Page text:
A distressed U.S. homeowner with a temporarily modified mortgage made every payment on time for 13 months. That’s 10 months past the standard three-month trial period, but the servicer was predicting a permanent modification, so the homeowner kept paying.
Instead, a negotiator who never spoke to the borrower rejected the permanent adjustment so the sheriff’s department put the house up for sale, no explanation given.
Another borrower spent 11 months working out and paying a reduced mortgage on a trial basis, only to learn that the servicer decided not to grant him a permanent break after all. The reason cited could have been given in the first place: the value of the property was too low.
If the homeowner had known that sooner, he would have stopped paying sooner and “not thrown away the money,” the borrower’s lawyer wrote in a letter to the servicer.
A couple says that they, too, made all their modified mortgage payments and submitted every piece of paperwork required -- multiple times because the servicer claimed to keep losing it, despite proof of delivery.
This is a frequent complaint by borrowers who, like the homeowners mentioned here, have sought adjustments through the U.S. Treasury Department’s Home Affordable Modification Program, or HAMP.
In this case, the couple had been told they were approved for a permanent modification, only to be informed by letter they’d been rejected. Why? The servicer said they had failed to sign and return documents the couple says they never received.
What Servicers Want
These are among complaints piling into the Troubled Asset Relief Program, which administers HAMP and other programs aimed at helping homeowners. These cases are among examples quoted in the Special Inspector General’s report to Congress this week, which slammed HAMP.
A cynic might conclude from these and similar horror stories that abound in the news that servicers are simply milking as much money from the borrower as they can before taking the house, which they knew they would do all along.
As long as they keep the payments coming, the servicer gets paid as well as the investor.
For some homeowners who don’t get permanent relief, they lose more than the house and the money they’d been laying out for the adjusted mortgage payments. Even if they paid the modified trial sums on time, they get hit with late fees for not making the full, pre-adjusted payments during that period.
That’s right. They get penalized for doing what they thought they were supposed to be doing.
‘Anger and Mistrust’
Plus, servicers can tack on other fees and charges. Homeowners can end up with more principal owed after going through a government-backed program meant to help them, and less ability to pay it.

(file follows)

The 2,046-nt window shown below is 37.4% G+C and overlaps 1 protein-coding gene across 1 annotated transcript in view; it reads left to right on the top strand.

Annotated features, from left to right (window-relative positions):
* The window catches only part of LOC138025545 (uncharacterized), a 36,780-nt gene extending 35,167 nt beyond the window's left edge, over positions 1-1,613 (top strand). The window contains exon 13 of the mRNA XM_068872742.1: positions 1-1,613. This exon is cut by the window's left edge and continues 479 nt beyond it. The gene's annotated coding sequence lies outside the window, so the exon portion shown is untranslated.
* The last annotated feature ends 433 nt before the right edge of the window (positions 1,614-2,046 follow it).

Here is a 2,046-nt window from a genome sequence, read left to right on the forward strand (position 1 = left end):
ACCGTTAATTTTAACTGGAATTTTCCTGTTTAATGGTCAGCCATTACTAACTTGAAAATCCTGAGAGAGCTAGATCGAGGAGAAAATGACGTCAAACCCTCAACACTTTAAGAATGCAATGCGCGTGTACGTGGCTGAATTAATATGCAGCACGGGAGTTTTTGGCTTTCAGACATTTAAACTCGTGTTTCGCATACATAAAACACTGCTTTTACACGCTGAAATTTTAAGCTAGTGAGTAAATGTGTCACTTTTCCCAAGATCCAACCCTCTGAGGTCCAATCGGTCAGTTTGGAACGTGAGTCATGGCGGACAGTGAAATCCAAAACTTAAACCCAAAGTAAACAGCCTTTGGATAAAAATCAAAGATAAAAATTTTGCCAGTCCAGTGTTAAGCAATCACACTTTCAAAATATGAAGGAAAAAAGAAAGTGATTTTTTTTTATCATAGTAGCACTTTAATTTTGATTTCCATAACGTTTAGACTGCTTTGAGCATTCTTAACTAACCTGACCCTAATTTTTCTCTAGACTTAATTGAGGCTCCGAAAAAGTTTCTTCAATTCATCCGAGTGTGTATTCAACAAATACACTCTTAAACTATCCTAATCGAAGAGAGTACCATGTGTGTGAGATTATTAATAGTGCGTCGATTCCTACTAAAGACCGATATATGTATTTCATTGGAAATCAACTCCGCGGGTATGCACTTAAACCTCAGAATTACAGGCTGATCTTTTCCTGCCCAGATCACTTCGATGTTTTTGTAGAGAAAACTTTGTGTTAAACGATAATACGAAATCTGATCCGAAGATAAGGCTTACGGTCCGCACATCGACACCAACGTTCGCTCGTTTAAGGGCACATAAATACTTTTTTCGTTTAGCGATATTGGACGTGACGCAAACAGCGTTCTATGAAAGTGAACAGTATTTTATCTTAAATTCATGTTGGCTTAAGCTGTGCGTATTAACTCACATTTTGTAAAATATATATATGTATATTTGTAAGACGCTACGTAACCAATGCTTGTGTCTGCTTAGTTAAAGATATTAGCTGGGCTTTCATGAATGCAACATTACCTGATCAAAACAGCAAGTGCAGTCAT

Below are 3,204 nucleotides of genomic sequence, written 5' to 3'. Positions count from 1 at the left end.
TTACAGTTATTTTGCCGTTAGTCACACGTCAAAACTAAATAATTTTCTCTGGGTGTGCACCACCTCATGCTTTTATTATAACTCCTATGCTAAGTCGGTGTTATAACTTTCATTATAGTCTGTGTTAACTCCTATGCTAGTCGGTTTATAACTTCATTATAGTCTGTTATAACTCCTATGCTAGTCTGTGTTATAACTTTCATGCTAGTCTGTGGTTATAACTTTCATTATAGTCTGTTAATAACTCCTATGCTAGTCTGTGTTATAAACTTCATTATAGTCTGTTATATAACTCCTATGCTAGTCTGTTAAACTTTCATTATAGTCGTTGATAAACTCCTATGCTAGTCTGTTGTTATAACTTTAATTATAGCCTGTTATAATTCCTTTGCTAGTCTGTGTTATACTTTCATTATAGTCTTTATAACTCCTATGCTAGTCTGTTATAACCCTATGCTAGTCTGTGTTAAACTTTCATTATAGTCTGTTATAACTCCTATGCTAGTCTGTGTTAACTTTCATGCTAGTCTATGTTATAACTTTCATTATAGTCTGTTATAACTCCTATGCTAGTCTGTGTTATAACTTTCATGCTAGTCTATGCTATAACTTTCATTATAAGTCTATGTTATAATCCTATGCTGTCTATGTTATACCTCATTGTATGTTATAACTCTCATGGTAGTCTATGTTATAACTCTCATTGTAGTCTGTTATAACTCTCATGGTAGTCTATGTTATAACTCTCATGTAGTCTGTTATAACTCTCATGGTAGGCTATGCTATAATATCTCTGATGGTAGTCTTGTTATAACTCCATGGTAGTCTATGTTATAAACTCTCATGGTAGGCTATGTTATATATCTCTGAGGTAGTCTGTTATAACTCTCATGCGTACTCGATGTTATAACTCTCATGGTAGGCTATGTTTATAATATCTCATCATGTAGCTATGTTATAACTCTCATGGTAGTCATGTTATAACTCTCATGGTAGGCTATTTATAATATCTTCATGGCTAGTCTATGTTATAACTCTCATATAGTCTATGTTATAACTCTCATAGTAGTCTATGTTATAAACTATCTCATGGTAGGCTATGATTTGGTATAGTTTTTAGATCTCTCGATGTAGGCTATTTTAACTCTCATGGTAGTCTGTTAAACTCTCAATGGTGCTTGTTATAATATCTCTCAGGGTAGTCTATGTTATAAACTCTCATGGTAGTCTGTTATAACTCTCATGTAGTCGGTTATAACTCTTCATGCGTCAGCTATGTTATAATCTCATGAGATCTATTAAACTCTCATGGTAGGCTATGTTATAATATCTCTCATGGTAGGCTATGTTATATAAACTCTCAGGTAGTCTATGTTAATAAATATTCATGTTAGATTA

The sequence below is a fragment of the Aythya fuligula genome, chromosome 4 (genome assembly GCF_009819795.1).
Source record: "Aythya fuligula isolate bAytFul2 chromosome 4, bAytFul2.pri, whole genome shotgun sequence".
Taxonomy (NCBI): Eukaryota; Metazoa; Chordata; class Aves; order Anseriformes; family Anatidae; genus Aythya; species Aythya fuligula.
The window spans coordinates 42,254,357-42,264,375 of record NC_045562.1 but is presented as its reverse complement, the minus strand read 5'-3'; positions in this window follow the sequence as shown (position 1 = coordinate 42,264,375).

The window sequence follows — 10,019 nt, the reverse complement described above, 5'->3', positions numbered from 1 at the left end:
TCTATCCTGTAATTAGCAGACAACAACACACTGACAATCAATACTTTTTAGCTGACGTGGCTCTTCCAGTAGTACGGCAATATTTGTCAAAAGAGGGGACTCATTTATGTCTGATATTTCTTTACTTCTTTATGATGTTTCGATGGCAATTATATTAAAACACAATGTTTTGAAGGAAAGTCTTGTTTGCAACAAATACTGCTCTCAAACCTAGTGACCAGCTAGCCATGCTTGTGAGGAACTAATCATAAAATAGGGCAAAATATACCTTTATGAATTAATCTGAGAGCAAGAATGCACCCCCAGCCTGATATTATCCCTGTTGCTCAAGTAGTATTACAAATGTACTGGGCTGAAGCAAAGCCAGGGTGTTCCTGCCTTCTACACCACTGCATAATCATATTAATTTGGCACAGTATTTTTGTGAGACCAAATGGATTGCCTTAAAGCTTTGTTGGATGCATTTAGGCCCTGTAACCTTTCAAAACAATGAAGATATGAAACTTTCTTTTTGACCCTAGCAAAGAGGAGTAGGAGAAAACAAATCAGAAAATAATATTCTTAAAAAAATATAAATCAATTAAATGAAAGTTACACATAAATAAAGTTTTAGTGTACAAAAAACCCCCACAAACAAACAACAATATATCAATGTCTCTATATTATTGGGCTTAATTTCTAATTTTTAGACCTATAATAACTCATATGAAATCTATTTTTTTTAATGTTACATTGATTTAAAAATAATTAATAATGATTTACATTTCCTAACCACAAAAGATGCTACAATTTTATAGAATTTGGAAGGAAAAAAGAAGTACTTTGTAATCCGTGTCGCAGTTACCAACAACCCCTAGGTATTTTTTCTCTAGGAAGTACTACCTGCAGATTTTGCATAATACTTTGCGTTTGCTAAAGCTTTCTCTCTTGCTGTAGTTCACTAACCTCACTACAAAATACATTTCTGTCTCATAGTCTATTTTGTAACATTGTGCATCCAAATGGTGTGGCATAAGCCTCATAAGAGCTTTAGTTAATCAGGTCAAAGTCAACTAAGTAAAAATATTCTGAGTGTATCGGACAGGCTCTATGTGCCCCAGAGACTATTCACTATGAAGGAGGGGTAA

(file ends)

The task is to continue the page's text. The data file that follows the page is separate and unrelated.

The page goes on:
About 467,000 homeowners have permanent HAMP mortgage adjustments, which last for five years. When it began in 2009, the program aimed to help 3 million to 4 million borrowers.
“A program that began with much promise now must be counted among those that risk generating public anger and mistrust,” the inspector general’s report says.
About 700,000, or roughly half, of the trial modifications were cancelled, with another 173,000 in limbo, according to the report.
To be sure, HAMP and the servicers can’t be blamed for all of the failures. And some who didn’t get permanent HAMP modifications got adjustments from banks or otherwise were able to keep their homes.
Plus, as Treasury points out, the program aided in less measurable ways. HAMP set standards for debt-to-income ratios and market value to mortgage value, which have helped private lenders decide whether and how to modify mortgages.
What Treasury Does
But you can’t explain away so many stories of borrowers following program guidelines and making payments, only to see their home taken away, anyway. And what about complaint after complaint that no matter how often they submitted paperwork, no matter how much proof of delivery resulted, they were told that their documents had been lost? Sounds like a stall to me.
So, what does Treasury do in the face of such failure? It declares success.
“While many of these borrowers did not convert to permanent modifications, they were afforded much needed breathing room,” Phyllis Caldwell, the chief of the Treasury Department’s Homeownership Preservation Office, told Congress this week.
With more homeowners staying put longer, perhaps in hopes of landing a job, neighborhoods and the housing market didn’t experience the degree of instability they otherwise would have.
Hence, failure is actually a success.
Blaming the Borrower
Banks caught forging signatures on foreclosure documents and claiming ownership of mortgages that aren’t theirs like to shift attention to the deadbeat homeowner. They were going to be foreclosed on, anyway, so what’s the big deal about sloppy paperwork?
They promised to make payments and didn’t. They violated their contracts with lenders. They got what was coming to them, the banks are essentially saying.
But banks, too, made certain promises. Those that took in billions of dollars in TARP funds were contractually obligated to help homeowners, participate in HAMP and follow its rules. It looks like they haven’t.
When will the banks and their loan servicers get what is coming to them?
(Ann Woolner is a Bloomberg News columnist. The opinions expressed are her own.)
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